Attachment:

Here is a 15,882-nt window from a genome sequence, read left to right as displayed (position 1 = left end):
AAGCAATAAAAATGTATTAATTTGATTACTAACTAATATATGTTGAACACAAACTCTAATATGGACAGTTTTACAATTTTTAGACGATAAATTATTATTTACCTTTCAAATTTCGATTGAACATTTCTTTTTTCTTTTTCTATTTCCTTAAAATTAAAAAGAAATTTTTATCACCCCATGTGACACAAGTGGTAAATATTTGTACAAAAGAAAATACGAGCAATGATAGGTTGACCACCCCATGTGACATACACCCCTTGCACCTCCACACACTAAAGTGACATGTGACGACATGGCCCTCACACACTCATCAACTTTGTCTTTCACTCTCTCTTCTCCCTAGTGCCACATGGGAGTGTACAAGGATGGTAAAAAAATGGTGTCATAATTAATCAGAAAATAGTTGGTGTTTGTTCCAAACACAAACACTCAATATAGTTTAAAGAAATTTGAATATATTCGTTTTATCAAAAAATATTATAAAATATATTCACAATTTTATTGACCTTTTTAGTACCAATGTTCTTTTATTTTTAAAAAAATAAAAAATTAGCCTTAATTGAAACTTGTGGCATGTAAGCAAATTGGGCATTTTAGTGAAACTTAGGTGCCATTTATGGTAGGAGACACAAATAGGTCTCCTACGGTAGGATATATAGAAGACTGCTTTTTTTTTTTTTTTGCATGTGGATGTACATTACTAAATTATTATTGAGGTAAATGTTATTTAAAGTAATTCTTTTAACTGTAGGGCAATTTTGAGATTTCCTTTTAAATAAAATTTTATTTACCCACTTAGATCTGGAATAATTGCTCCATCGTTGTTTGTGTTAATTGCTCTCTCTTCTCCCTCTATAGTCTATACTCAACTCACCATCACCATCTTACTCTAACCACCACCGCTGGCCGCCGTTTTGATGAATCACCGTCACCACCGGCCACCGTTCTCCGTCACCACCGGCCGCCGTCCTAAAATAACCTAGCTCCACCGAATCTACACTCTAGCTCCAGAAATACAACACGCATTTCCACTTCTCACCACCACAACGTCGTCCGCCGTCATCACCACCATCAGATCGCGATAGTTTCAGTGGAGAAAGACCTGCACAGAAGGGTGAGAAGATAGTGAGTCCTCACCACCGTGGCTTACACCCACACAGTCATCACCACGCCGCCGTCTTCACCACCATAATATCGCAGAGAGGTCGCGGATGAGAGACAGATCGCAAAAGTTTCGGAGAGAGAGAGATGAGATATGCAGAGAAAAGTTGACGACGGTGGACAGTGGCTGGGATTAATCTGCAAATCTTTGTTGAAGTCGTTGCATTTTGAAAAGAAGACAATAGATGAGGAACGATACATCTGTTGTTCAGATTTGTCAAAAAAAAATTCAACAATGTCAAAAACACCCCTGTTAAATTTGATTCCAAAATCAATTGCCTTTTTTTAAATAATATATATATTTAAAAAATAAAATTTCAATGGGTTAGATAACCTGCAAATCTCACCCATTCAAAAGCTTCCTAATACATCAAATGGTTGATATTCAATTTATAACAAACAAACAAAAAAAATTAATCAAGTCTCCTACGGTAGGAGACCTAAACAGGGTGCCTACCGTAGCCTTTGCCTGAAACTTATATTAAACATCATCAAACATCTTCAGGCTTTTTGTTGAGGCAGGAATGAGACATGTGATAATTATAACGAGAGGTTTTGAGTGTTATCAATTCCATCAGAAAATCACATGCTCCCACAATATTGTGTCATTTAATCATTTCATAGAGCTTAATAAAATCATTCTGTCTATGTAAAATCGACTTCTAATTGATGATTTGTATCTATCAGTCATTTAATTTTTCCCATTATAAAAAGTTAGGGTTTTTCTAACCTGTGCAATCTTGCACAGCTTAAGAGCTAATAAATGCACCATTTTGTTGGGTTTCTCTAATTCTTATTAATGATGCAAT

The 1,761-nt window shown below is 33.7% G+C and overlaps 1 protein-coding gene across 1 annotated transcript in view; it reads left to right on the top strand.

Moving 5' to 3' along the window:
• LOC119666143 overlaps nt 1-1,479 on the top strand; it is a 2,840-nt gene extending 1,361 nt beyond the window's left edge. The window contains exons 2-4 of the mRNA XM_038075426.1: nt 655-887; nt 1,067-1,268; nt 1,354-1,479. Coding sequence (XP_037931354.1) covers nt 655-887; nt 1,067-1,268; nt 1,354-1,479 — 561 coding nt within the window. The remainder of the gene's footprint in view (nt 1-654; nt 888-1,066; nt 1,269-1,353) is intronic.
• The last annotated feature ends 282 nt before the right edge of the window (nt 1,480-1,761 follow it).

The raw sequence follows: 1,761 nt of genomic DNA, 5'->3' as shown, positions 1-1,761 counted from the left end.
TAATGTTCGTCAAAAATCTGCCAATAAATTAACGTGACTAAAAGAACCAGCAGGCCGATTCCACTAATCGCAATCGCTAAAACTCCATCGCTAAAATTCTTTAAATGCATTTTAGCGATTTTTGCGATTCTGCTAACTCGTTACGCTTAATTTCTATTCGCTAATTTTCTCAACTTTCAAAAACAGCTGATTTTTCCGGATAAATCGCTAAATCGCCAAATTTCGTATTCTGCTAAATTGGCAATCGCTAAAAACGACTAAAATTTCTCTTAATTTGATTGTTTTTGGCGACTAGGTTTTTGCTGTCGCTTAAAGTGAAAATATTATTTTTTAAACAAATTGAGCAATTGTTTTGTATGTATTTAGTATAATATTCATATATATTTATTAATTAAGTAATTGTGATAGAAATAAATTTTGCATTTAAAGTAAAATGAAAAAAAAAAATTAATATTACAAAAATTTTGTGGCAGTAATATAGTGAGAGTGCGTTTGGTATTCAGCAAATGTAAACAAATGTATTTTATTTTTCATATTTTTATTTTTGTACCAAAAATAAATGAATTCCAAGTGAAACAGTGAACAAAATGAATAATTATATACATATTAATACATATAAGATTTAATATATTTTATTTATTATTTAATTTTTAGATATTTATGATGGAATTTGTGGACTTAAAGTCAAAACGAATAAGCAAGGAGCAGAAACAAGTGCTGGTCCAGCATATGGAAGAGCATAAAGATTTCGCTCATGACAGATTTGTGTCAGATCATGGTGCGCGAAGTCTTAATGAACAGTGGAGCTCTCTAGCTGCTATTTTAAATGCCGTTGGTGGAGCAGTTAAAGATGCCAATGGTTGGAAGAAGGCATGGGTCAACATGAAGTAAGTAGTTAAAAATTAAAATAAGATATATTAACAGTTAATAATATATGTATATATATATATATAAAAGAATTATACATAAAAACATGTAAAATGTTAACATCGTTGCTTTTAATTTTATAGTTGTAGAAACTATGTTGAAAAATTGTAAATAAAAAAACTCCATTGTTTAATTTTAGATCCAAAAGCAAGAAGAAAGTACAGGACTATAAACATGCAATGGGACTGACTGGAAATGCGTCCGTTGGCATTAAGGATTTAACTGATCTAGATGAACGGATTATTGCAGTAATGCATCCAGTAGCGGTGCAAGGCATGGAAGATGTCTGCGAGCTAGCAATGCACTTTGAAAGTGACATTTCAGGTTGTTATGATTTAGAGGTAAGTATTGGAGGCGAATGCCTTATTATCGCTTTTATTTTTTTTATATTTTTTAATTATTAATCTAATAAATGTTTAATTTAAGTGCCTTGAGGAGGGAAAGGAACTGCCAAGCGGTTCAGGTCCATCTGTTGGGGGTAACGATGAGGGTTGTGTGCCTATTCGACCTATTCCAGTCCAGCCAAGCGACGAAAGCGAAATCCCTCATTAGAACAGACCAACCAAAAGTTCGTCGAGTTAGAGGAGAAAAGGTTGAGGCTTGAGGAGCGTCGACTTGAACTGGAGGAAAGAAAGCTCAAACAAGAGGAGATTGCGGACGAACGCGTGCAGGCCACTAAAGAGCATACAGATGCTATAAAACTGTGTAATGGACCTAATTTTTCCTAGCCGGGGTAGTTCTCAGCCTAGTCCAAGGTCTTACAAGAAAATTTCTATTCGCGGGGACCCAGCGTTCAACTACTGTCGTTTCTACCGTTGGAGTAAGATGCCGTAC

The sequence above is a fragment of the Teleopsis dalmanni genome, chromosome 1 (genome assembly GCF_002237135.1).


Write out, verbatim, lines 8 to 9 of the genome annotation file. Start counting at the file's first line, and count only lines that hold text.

TAATGTTCGTCAAAAATCTGCCAATAAATTAACGTGACTAAAAGAACCAGCAGGCCGATTCCACTAATCGCAATCGCTAAAACTCCATCGCTAAAATTCTTTAAATGCATTTTAGCGATTTTTGCGATTCTGCTAACTCGTTACGCTTAATTTCTATTCGCTAATTTTCTCAACTTTCAAAAACAGCTGATTTTTCCGGATAAATCGCTAAATCGCCAAATTTCGTATTCTGCTAAATTGGCAATCGCTAAAAACGACTAAAATTTCTCTTAATTTGATTGTTTTTGGCGACTAGGTTTTTGCTGTCGCTTAAAGTGAAAATATTATTTTTTAAACAAATTGAGCAATTGTTTTGTATGTATTTAGTATAATATTCATATATATTTATTAATTAAGTAATTGTGATAGAAATAAATTTTGCATTTAAAGTAAAATGAAAAAAAAAAATTAATATTACAAAAATTTTGTGGCAGTAATATAGTGAGAGTGCGTTTGGTATTCAGCAAATGTAAACAAATGTATTTTATTTTTCATATTTTTATTTTTGTACCAAAAATAAATGAATTCCAAGTGAAACAGTGAACAAAATGAATAATTATATACATATTAATACATATAAGATTTAATATATTTTATTTATTATTTAATTTTTAGATATTTATGATGGAATTTGTGGACTTAAAGTCAAAACGAATAAGCAAGGAGCAGAAACAAGTGCTGGTCCAGCATATGGAAGAGCATAAAGATTTCGCTCATGACAGATTTGTGTCAGATCATGGTGCGCGAAGTCTTAATGAACAGTGGAGCTCTCTAGCTGCTATTTTAAATGCCGTTGGTGGAGCAGTTAAAGATGCCAATGGTTGGAAGAAGGCATGGGTCAACATGAAGTAAGTAGTTAAAAATTAAAATAAGATATATTAACAGTTAATAATATATGTATATATATATATATAAAAGAATTATACATAAAAACATGTAAAATGTTAACATCGTTGCTTTTAATTTTATAGTTGTAGAAACTATGTTGAAAAATTGTAAATAAAAAAACTCCATTGTTTAATTTTAGATCCAAAAGCAAGAAGAAAGTACAGGACTATAAACATGCAATGGGACTGACTGGAAATGCGTCCGTTGGCATTAAGGATTTAACTGATCTAGATGAACGGATTATTGCAGTAATGCATCCAGTAGCGGTGCAAGGCATGGAAGATGTCTGCGAGCTAGCAATGCACTTTGAAAGTGACATTTCAGGTTGTTATGATTTAGAGGTAAGTATTGGAGGCGAATGCCTTATTATCGCTTTTATTTTTTTTATATTTTTTAATTATTAATCTAATAAATGTTTAATTTAAGTGCCTTGAGGAGGGAAAGGAACTGCCAAGCGGTTCAGGTCCATCTGTTGGGGGTAACGATGAGGGTTGTGTGCCTATTCGACCTATTCCAGTCCAGCCAAGCGACGAAAGCGAAATCCCTCATTAGAACAGACCAACCAAAAGTTCGTCGAGTTAGAGGAGAAAAGGTTGAGGCTTGAGGAGCGTCGACTTGAACTGGAGGAAAGAAAGCTCAAACAAGAGGAGATTGCGGACGAACGCGTGCAGGCCACTAAAGAGCATACAGATGCTATAAAACTGTGTAATGGACCTAATTTTTCCTAGCCGGGGTAGTTCTCAGCCTAGTCCAAGGTCTTACAAGAAAATTTCTATTCGCGGGGACCCAGCGTTCAACTACTGTCGTTTCTACCGTTGGAGTAAGATGCCGTAC

The sequence above is a fragment of the Teleopsis dalmanni genome, chromosome 1 (genome assembly GCF_002237135.1).